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Ethan Budiansky Headshot

How Christmas Trees Could Save the World

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Christmas trees make our homes festive, give us a place to store our presents, and put us in the holiday mood. But what if they could do more?

What if your tree could feed a child and help protect her from deadly diseases, help a farmer grow food by restoring degraded land, improve water quality in a rural village, or even protect a community from a devastating hurricane? It can, if you think of a Christmas tree in a different way.

Last year, Americans purchased nearly 30 million evergreen trees to decorate their living rooms, a collective retail value of about $1.15 billion. If they had spent the same amount of money reforesting land in impoverished countries, they could have planted 11 billion trees.

The same $50 the average family spent on a single tree alone could plant 500 trees in countries such as Haiti or Kenya -- enough to reforest more than six acres of land.

As the Head of International Programs with Trees for the Future, I work throughout Africa, the Caribbean, and other regions developing and managing reforestation and community development programs centered around sustainable agriculture and tree-planting. I have seen first-hand the problems that arise when trees are cut down.

In many countries where we work the lack of trees worsens other chronic problems--increased erosion, less drinking and irrigation water, more disease, and poorer soil fertility and crop yields, which leads to malnutrition.

When planted near agricultural land, trees help increase food production. By improving soil fertility and decreasing erosion through agroforestry extension, farmers increase their crop yields while also making money doing such things as raising livestock or producing honey, fruit and even snails. Trees also provide other marketable products such as construction materials, biodiesel, fuel wood, and artisanal products helping to increase economic development. The root systems of trees also help absorb extra rainwater and stabilize the soil, reducing the devastating impact of hurricanes.

For most of us, we are never as close to trees as we are during the holidays. Bringing a fresh, live, evergreen into our living rooms reacquaints us with nature up close. During the rest of the year we tend to forget about trees and their potential usefulness.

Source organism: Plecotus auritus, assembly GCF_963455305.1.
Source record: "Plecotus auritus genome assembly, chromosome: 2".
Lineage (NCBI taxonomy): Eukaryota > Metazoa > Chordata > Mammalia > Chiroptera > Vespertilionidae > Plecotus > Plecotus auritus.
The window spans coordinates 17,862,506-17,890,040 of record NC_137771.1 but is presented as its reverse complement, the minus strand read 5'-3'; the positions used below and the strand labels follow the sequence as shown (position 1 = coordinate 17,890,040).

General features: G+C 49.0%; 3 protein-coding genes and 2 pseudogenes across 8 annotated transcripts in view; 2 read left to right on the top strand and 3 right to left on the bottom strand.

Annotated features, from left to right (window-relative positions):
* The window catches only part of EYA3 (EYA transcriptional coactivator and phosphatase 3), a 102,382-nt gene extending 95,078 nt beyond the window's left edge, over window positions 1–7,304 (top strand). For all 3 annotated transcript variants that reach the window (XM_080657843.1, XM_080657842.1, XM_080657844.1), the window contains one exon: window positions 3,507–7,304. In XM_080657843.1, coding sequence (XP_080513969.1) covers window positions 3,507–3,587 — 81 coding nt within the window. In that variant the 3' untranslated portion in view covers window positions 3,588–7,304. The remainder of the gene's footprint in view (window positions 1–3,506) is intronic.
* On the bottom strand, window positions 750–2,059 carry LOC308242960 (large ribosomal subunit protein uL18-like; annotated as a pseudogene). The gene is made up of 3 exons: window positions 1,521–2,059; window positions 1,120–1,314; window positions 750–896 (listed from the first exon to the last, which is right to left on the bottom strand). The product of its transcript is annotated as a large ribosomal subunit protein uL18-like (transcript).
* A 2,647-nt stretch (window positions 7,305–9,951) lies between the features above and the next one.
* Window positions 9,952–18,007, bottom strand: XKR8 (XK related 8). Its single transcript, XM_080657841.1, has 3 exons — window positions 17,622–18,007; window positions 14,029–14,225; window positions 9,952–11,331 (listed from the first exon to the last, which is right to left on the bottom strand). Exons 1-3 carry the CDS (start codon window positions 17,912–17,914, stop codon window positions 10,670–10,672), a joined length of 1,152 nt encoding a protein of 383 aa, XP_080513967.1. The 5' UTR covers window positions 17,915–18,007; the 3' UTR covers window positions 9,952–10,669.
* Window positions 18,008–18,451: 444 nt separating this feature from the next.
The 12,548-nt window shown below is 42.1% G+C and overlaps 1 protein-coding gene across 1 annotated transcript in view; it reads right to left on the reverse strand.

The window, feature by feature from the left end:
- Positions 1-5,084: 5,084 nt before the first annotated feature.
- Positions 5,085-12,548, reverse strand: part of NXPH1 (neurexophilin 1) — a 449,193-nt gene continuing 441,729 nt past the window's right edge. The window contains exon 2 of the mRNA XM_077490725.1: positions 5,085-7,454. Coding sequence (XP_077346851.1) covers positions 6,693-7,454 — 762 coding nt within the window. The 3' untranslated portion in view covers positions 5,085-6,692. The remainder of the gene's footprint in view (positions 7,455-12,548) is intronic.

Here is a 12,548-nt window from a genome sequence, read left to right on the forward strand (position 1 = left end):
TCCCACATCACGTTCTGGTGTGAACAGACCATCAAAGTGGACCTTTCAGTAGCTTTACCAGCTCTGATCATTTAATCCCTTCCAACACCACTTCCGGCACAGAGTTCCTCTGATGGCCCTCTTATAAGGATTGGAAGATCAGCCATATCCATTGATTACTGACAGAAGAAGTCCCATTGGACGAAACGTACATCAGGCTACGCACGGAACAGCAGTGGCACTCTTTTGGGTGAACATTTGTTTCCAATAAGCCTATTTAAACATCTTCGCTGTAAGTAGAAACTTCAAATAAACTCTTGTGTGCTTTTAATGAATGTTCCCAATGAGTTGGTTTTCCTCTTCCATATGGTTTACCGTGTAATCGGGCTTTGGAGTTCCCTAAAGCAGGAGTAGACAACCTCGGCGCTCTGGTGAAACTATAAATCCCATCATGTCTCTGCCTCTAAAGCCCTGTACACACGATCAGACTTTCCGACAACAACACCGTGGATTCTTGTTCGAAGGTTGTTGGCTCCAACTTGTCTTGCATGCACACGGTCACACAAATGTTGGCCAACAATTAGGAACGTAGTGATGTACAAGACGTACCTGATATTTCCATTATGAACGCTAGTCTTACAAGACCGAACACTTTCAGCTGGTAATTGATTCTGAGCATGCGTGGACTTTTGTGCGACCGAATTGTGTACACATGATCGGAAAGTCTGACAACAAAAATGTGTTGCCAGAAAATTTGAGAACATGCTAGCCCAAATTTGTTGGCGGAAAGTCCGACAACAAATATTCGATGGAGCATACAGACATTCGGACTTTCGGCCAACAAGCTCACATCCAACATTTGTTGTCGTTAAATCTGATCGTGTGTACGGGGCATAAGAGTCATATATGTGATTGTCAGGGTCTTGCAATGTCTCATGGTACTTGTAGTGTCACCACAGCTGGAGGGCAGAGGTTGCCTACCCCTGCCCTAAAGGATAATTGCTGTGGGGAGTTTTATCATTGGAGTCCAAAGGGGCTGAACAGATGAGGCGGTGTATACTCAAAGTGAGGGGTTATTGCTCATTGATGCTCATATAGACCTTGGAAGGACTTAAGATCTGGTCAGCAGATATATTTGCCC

Let me tell about two of the special trees that have help revitalize some of the communities where I work:

-The Moringa, or Miracle Tree, is proving to be a long-term solution to Haiti's devastated communities. It's hardy, fast-growing, resistant to droughts and flooding, and it serves multiple purposes. The miracle tree not only provides leaves that help combat undernourishment, but it can also help fertilize the soil, restore degraded farmlands, and increase the amount of food farmers can produce. Because of the Moringa leaves' nutritional benefits, individual vendors in Haiti can sell it at local markets, providing reliable cash income. The leaves are rich in beta carotene, iron, protein and potassium and can be used in sauces and to help reduce malnutrition especially in infants and nursing mothers. Moringa works well with different species including gardening and commercial crops like tomatoes and corn. When integrating planting Moringa with agricultural initiatives and gardening activities it can help increase food production.

-The Neem tree, which we plant widely throughout communities in Africa and India, is helpful in preventing the spread of malaria as it provides a natural insecticide which can be easily extracted from the tree's leaves and seeds and made into soaps, creams, and powders. These are effective at repelling and controlling mosquitoes. Neem can also be planted around compounds and villages to reduce the prevalence of mosquitoes in areas where people live. These trees also absorb substantial amounts of water through their root systems reducing areas of standing water where mosquitoes breed, helping decrease the incidence of malaria.

So this holiday season, as you admire your adorned evergreen tree with its glistening lights and shiny ornaments perched over beautifully wrapped gifts, spare a moment to think of the millions of people around the world who rely on trees for their everyday survival and livelihood.

For them, the present doesn't come under the tree, it is the tree.

Ethan Budiansky is head of international programs for Trees for the Future, a leading nonprofit organization providing economic opportunity and improving livelihoods worldwide through seed distribution and agroforestry training. To learn more, go to: http://www.plant-trees.org